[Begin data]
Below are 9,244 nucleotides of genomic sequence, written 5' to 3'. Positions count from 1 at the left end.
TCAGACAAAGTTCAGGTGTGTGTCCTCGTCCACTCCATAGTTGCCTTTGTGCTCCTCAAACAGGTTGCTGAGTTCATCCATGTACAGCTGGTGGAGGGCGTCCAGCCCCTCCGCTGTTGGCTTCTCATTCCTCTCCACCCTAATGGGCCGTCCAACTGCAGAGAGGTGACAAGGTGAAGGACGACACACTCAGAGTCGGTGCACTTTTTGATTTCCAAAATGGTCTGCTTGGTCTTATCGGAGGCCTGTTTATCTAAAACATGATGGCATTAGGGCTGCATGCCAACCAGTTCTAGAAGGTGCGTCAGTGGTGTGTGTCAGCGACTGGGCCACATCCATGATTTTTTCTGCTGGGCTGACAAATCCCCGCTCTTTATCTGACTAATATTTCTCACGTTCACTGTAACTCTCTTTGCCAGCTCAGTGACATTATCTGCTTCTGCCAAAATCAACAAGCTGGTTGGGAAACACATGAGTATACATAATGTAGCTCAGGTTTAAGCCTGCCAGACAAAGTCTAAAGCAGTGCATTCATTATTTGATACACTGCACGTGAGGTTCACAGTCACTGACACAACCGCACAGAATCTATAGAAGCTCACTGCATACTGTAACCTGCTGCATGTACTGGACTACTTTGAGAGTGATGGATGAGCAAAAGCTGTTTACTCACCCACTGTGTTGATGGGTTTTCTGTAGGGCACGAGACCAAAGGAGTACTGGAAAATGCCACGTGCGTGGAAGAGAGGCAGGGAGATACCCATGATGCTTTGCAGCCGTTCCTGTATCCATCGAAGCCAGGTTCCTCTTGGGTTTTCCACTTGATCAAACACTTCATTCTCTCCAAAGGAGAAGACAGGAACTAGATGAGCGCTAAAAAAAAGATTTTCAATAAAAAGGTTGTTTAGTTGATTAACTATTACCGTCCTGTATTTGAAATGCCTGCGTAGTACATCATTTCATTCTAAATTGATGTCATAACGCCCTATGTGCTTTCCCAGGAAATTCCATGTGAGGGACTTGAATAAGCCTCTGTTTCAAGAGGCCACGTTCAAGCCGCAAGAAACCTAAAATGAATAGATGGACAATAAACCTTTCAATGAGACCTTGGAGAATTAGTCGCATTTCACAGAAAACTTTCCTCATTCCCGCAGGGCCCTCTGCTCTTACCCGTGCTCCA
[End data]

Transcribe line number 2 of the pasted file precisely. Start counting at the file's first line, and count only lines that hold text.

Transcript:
TCAGACAAAGTTCAGGTGTGTGTCCTCGTCCACTCCATAGTTGCCTTTGTGCTCCTCAAACAGGTTGCTGAGTTCATCCATGTACAGCTGGTGGAGGGCGTCCAGCCCCTCCGCTGTTGGCTTCTCATTCCTCTCCACCCTAATGGGCCGTCCAACTGCAGAGAGGTGACAAGGTGAAGGACGACACACTCAGAGTCGGTGCACTTTTTGATTTCCAAAATGGTCTGCTTGGTCTTATCGGAGGCCTGTTTATCTAAAACATGATGGCATTAGGGCTGCATGCCAACCAGTTCTAGAAGGTGCGTCAGTGGTGTGTGTCAGCGACTGGGCCACATCCATGATTTTTTCTGCTGGGCTGACAAATCCCCGCTCTTTATCTGACTAATATTTCTCACGTTCACTGTAACTCTCTTTGCCAGCTCAGTGACATTATCTGCTTCTGCCAAAATCAACAAGCTGGTTGGGAAACACATGAGTATACATAATGTAGCTCAGGTTTAAGCCTGCCAGACAAAGTCTAAAGCAGTGCATTCATTATTTGATACACTGCACGTGAGGTTCACAGTCACTGACACAACCGCACAGAATCTATAGAAGCTCACTGCATACTGTAACCTGCTGCATGTACTGGACTACTTTGAGAGTGATGGATGAGCAAAAGCTGTTTACTCACCCACTGTGTTGATGGGTTTTCTGTAGGGCACGAGACCAAAGGAGTACTGGAAAATGCCACGTGCGTGGAAGAGAGGCAGGGAGATACCCATGATGCTTTGCAGCCGTTCCTGTATCCATCGAAGCCAGGTTCCTCTTGGGTTTTCCACTTGATCAAACACTTCATTCTCTCCAAAGGAGAAGACAGGAACTAGATGAGCGCTAAAAAAAAGATTTTCAATAAAAAGGTTGTTTAGTTGATTAACTATTACCGTCCTGTATTTGAAATGCCTGCGTAGTACATCATTTCATTCTAAATTGATGTCATAACGCCCTATGTGCTTTCCCAGGAAATTCCATGTGAGGGACTTGAATAAGCCTCTGTTTCAAGAGGCCACGTTCAAGCCGCAAGAAACCTAAAATGAATAGATGGACAATAAACCTTTCAATGAGACCTTGGAGAATTAGTCGCATTTCACAGAAAACTTTCCTCATTCCCGCAGGGCCCTCTGCTCTTACCCGTGCTCCA